Tuesday, June 29, 2010

Janespotting: Mansfield Park (2007 TV film)

So after a dull, overly faithful miniseries and a wild, horribly adapted feature film, how would PBS's recent "Masterpiece" adaptation of Mansfield Park perform? I was intrigued when I saw that it featured Billie Piper as Fanny Price, and not necessarily in a good way: I first knew of her as a manufactured teenybopper singer who was popular while we were living in London from 1998-2002; later, however, she did a great job as Companion Rose Tyler in the new Doctor Who's early seasons, although since the character had a broad working-class London accent I wondered how well she would portray a lady of the early 19th century. I also wondered how the film would condense the novel into a mere 90 minutes.

Turns out, pretty well. The film got straight to the point, having Fanny narrate the story of how she arrived at Mansfield Park (and fell in love with Edmund) during the first 2 minutes of opening credits. By 6 minutes in we were introduced to the Crawfords, and by 15 minutes in we were in the midst of the play. The first half hour wasn't even over and Maria was married and sent away on her honeymoon with Julia. While this might seem overly speedy, the first half hour hits all the essential points: Fanny is underappreciated, Edmund is her friend, Maria is a flirt, the Crawfords are intriguing, the play is naughty. (And this version, unlike the miniseries at 3½ times the length, took a few seconds to explain exactly why.)

As a reward for this rushed setup, we get a half hour devoted to Henry Crawford's pursuit of Fanny (including a picnic in place of the ball), and her steadfast refusals. In a major change from the original novel, this film doesn't send Fanny back to her family in Portsmouth; instead, she is left alone at Mansfield while the Bertrams and Mrs. Norris visit a distant relative. I've read some reviewers cavil about this change, claiming that it doesn't give Fanny a chance to consider how her refusal of Crawford may consign her to a life of relative poverty. But I think that's a minor quibble; the whole point of Fanny's character is not that she is swayed by financial concerns—the trip to Portsmouth doesn't change her mind, after all—but that she has come to consider Mansfield Park her home and its inhabitants her real family. Absenting everyone from the Park serves that purpose just as well, and it saves the time (and expense) of introducing a new setting and characters.

So if we have half an hour for the initial setup and half an hour for Crawford's pursuit, what's in the last half hour? As it turns out, a really nice romantic payoff. Tom is returned home in dire straits, the rest of the family becomes appreciative of Fanny, Mary Crawford makes a crass remark about Edmund inheriting, Maria runs away with Henry, and then we get 15 wonderfully romantic minutes of Edmund realizing he is in love with Fanny and finally declaring himself. Edmund, being a bit more shy than the average Austen hero, needs a little nudge to assist him; in this case it is supplied by Lady Bertram, who encourages them to spend a little time alone together, walking the Park grounds. (Jemma Redgrave—yes, one of those Redgraves, Colin's daughter—presents Lady Bertram as somewhat on the ball, a welcome change from the usual ditzy portrayals.) Words of love are exchanged, a wedding ensues; finally, a filmmaker who takes advantage of Austen's reticence to give us something that approaches a classic Austenish romantic denouement.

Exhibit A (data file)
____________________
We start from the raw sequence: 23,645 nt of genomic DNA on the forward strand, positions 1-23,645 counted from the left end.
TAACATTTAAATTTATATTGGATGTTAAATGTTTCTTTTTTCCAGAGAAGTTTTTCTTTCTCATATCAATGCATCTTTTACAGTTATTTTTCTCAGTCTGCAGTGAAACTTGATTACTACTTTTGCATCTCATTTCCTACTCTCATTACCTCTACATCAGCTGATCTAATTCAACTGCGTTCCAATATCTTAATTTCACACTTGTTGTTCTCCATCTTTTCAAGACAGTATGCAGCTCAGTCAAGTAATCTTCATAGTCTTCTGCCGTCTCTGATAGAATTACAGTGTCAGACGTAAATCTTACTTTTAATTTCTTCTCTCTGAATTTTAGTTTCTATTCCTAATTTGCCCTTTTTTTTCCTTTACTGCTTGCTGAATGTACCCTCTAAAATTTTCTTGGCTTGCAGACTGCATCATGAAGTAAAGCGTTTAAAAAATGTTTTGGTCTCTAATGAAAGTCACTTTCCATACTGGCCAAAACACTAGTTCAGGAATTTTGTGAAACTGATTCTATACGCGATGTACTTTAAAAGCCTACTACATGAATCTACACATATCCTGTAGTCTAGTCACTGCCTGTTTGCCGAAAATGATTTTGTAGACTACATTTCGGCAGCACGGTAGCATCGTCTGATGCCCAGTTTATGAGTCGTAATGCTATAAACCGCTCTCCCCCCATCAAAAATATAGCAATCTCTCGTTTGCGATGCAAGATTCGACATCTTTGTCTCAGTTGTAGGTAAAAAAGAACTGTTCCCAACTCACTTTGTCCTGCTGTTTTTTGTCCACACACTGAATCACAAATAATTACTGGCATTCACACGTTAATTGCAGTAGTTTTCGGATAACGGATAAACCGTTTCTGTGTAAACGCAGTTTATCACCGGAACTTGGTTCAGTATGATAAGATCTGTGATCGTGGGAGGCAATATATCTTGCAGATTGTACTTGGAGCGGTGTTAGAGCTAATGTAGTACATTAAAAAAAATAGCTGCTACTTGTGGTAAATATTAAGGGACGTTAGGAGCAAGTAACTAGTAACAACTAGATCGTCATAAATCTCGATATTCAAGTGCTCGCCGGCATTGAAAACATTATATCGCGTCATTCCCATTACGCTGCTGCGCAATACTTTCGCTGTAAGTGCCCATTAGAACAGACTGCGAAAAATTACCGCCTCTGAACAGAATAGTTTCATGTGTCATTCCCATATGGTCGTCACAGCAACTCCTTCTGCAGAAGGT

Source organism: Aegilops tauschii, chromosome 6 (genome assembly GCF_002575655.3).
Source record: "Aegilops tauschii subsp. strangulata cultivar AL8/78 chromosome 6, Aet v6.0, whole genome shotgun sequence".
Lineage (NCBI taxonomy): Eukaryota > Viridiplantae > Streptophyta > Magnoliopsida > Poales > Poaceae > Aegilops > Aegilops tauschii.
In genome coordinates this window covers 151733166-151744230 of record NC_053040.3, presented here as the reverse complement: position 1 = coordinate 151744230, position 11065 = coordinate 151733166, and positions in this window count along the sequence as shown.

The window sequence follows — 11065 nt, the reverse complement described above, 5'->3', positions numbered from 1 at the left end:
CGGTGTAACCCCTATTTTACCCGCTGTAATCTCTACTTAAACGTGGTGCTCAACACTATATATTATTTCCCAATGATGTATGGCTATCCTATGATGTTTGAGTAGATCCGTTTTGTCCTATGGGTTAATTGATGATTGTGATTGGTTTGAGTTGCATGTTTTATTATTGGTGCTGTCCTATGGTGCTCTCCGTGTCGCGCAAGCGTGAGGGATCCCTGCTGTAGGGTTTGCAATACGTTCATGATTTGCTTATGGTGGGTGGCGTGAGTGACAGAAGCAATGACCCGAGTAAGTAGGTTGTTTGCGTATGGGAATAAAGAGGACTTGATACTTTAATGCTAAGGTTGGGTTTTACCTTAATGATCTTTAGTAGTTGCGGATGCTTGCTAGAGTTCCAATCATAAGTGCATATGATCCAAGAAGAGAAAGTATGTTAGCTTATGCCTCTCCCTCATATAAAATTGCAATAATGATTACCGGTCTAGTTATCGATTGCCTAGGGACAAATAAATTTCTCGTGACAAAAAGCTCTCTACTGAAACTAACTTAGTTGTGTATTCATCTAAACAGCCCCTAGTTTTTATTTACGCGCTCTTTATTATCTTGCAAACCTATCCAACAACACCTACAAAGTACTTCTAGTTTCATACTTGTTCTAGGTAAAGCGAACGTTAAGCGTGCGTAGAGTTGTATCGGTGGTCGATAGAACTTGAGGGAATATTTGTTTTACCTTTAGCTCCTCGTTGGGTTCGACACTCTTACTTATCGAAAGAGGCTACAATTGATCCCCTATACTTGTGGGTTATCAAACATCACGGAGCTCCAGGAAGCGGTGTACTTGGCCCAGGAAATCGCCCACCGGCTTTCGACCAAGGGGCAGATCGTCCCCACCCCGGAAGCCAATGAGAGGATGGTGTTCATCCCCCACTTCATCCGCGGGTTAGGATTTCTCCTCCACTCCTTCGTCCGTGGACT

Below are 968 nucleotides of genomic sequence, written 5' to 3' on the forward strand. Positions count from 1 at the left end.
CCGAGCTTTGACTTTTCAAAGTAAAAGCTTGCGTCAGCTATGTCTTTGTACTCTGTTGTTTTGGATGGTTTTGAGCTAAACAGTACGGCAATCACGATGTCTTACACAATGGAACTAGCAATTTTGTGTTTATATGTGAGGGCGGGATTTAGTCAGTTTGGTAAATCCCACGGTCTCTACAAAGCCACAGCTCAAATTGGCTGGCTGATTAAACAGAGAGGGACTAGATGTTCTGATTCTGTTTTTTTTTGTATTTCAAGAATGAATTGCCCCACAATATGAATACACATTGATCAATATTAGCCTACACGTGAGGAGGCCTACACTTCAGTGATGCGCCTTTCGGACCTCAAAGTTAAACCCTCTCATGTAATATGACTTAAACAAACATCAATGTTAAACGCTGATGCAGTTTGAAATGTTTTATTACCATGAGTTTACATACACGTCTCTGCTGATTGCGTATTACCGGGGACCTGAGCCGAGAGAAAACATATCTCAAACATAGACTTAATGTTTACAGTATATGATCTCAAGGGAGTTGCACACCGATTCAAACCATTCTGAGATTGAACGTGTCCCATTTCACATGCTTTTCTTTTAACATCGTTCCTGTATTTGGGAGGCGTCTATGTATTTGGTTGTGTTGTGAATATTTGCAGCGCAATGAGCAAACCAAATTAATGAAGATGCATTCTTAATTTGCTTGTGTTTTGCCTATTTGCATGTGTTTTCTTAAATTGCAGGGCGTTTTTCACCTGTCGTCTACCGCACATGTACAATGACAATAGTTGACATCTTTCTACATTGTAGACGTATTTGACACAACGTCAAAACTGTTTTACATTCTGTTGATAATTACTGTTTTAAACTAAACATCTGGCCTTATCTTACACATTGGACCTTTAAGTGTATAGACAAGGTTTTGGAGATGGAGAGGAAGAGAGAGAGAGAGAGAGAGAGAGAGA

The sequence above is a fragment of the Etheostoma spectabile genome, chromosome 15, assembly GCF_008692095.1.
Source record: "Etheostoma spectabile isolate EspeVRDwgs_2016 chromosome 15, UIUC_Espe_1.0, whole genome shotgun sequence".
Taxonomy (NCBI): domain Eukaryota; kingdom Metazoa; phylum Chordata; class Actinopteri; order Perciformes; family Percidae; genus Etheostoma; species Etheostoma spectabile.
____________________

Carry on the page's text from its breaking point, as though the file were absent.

That's not to say there weren't some flaws; it did skim a lot of the events in the novel (no trip to Sotherton, no trip to Portsmouth) and gave short shrift to Mrs. Norris, one of Austen's nastiest villains. Fanny Price was styled like a country girl, with her hair loose, which wouldn't have been proper for the time period even if she was a poor relation. However, the cast was uniformly excellent: Blake Ritson (later to play Mr. Elton in the 2009 Emma) made an appropriately reticent Edmund; Michelle Ryan (star of the brief Bionic Woman remake) is the first Maria I've seen who really looked as well as acted the part of a sexy flirt; and Hailey Atwell is the best Mary Crawford I've seen yet, at first charming and flirtatious with just a hint of unsavory character, later gradually revealed. And Billie Piper? Although she may be a little too beautiful to play Fanny Price, even with the country styling making her more unfashionable than her cousins, she hit the right notes of steadfastness and shyness, and successfully allowed us to see Fanny's inner turmoil. All in all, although purists might quibble, I found this a good film adaptation that got to the heart of the story despite its shorter length. I'd recommend it to anyone looking for a decent historical romance.

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